The Best of Fritz Leiber, Introduced by Poul Anderson – 1974 [Michael Herring]

“I’ll take the big dive.”

…”Joe Slattermill, you still have something of value to wager, if you wish. 
Your life.”

At that a giggling and a hysterical tittering and a guffawing and braying
and a shrieking burst uncontrollably out of the whole Boneyard. 
Mr. Bones summed up the sentiments
when he bellowed over the rest of the racket,
“Now what use of value is there in the life of a bummer like Joe Slattermill? 
Not two cents, ordinary money.”

The Big Gambler laid a hand on the revolver gleaming before him
and all the laughter died.

“I have a use for it,” the Big Gambler whispered. 
“Joe Slattermill, on my part I will venture all my winnings of tonight,
and throw in the world and everything in it for a side bet. 
You will wager your life, and on the side your soul. 
You to roll the dice. 
What’s your pleasure?”

Joe Slattermill quailed, but then the drama of the situation took hold of him. 
He thought it over and realized
he certainly wasn’t going to give up being stage center in a spectacle like this
to go home broke to his Wife and Mother and decaying house
and the dispirited Mr. Guts. 
Maybe, he told himself encouragingly,
there wasn’t power in the Big Gambler’s gaze,
maybe Joe had made his one and only crap-shooting error. 
Besides, he was more inclined to accept Mr. Bones’s assessment
of the value of his life than the Big Gambler’s.

“It’s a bet,” he said.

“Lottie, give him the dice.”

Joe concentrated his mind as never before,
the power tingled triumphantly in his hand, and he made his throw. 

The dice never hit the felt.
They went swooping down, then up,
in a crazy curve far out over the end of the table,
and then came streaking back like tiny red-glinting meteors
towards the face of the Big Gambler,
where they suddenly nested and hung in his black eye sockets,
each with the single red gleam of an ace showing.

Snake eyes.

The whisper, as those red-glinting dice-eyes stared mockingly at him:
“Joe Slattermill, you’ve crapped out.”

Using thumb and middle finger – or bone rather – of either hand,
the Big Gambler removed the dice from his eye sockets
and dropped them in Lottie’s white-gloved hand.

“Yes, you’ve crapped out, Joe Slattermill,” he went on tranquilly.
“And now you can shoot yourself”
– he touched the silver gun
– “or cut your throat”
– he whipped a gold-handled bowie knife out of his coat
and laid it beside the revolver
– “or poison yourself”
– the two weapons were joined by a small black bottle
with white skull and crossbones on it
– “or Miss Flossie here can kiss you to death.”
He drew forward beside him the prettiest, evilest-looking sporting girl.
She preened herself and flounced her short violet skirt
and gave Joe a provocative, hungry look,
lifting her carmine upper lip to show her long white canines.

“Or else,” the Big Gambler added,
nodding significantly towards the black-bottomed crap table,
“you can take the Big Dive.”

Joe said evenly, “I’ll take the big dive.”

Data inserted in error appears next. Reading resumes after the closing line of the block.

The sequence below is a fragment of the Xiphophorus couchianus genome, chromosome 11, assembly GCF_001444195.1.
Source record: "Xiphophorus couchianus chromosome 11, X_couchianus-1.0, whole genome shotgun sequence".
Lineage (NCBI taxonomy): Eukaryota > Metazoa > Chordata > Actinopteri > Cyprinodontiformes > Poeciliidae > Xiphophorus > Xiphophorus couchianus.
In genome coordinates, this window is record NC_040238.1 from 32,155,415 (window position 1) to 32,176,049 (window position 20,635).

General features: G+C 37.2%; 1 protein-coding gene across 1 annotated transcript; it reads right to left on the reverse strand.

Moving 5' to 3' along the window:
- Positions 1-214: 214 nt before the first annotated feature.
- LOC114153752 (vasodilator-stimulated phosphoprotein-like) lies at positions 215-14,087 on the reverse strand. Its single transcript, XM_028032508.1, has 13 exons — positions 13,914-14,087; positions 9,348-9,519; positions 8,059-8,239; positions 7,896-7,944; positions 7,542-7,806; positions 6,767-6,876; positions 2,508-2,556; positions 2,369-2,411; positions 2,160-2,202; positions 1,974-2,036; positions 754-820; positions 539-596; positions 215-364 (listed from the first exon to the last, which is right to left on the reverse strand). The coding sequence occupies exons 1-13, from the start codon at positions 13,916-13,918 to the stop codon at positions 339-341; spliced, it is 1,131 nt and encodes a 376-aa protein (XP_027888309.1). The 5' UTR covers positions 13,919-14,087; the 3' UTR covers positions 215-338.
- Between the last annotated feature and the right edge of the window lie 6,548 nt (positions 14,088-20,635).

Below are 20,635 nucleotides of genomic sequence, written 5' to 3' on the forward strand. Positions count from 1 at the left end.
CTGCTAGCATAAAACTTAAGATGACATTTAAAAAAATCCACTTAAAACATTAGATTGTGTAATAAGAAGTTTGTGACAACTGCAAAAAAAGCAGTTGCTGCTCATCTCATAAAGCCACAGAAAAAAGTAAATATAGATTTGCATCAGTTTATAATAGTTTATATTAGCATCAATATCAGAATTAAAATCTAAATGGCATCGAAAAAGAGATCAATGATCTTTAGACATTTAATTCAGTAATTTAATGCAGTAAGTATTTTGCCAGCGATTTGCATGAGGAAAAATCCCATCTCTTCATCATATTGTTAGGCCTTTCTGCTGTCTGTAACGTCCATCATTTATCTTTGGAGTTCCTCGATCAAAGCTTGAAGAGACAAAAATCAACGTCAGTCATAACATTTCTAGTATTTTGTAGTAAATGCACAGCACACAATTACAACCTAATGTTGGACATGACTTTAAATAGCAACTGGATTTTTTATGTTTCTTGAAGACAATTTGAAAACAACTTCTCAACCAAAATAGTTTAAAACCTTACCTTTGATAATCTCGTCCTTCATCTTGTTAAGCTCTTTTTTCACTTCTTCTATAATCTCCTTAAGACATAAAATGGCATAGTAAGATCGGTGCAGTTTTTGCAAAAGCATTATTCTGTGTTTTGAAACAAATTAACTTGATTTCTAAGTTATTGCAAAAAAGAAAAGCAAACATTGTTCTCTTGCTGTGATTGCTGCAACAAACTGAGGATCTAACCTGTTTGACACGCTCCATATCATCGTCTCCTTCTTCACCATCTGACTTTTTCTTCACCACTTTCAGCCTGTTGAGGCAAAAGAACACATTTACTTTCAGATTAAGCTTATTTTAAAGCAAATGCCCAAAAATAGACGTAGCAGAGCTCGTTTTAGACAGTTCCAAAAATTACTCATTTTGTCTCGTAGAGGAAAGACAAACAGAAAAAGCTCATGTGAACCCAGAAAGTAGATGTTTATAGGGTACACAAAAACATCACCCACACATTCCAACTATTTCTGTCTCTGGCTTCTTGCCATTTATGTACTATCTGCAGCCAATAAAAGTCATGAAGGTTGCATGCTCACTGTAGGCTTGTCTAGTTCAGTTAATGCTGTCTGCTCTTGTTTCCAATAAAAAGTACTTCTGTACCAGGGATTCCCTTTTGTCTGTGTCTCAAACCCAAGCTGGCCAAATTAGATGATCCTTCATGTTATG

– Fritz Leiber, from “Gonna Roll The Bones”, in “Dangerous Visions“, October, 1967 –

The Lovers, by Philip José Farmer – 1952 (1982) [Jim Burns]

Hal Yarrow stared through steamshapes into big brown eyes. 
He shook his head. 
And arms like branches? 
Or branches like arms? 
He thought he was in the grip of a brown-eyed nymph. 
Or were they called dryads? 
He couldn’t ask anybody. 
They weren’t supposed to know about such creatures. 
Nymph and dryad had been delated from all books
including Hack’s edition of the Revised and Real Milton
Only because Hal was a linguist
had he had the chance to read an unexpurgated Paradise Lost
and thus learn of classical Greek mythology.

Thoughts flashed on and off like lights on a spaceship’s control board. 
Nymphs sometimes turned into trees to escae their pursuers. 
Was this one of the fabled forest women staring at him
with large and beautiful eyes through the longest lashes he’d ever seen?

He shut his eyes
and wondered if a head injury was responsible for the vision and, if so,
it if would be permanent. 
Hallucinations like that were worth keeping. 
He didn’t care if they conformed to reality or not.

He opened his eyes. 
The hallucination was gone.

– Philip José Farmer –

The Best of Cordwainer Smith, Edited by John J. Pierce – (1975) 1977 [Darrell Sweet]

The Worlds of A.E. van Vogt – 1974 [Bart Forbes]


The Replicators – Galaxy Science Fiction, 1964

The First Martian – 1939

The Purpose – Astounding Science Fiction, 1945

The Earth Killers 1951 Ziff-Davis

The Cataaaaa – 1937

Automation – Other Worlds, 1950

Itself! – 1963

Process – Mercury Publications, 1950

Not The First – Astounding Science Fiction, 1941

Fulfillment – 1956

Ship of Darkness – Ziff-Davis, 1961

The Ultra Man – Galaxy Science Fiction, 1966

The Storm – 1943

The Expendables – 1963

The Reflected Men – 1971

The Book of van Vogt – 1972 [Karel Thole]


The Timed Clock

The Confession

The Rat and the Snake – Witchcraft & Sorcery # 5, January-February, 1971

The Barbarian – Astounding Science Fiction, December, 1947

Ersatz Eternal

The Sound of Wild Laughter

Lost: Fifty Suns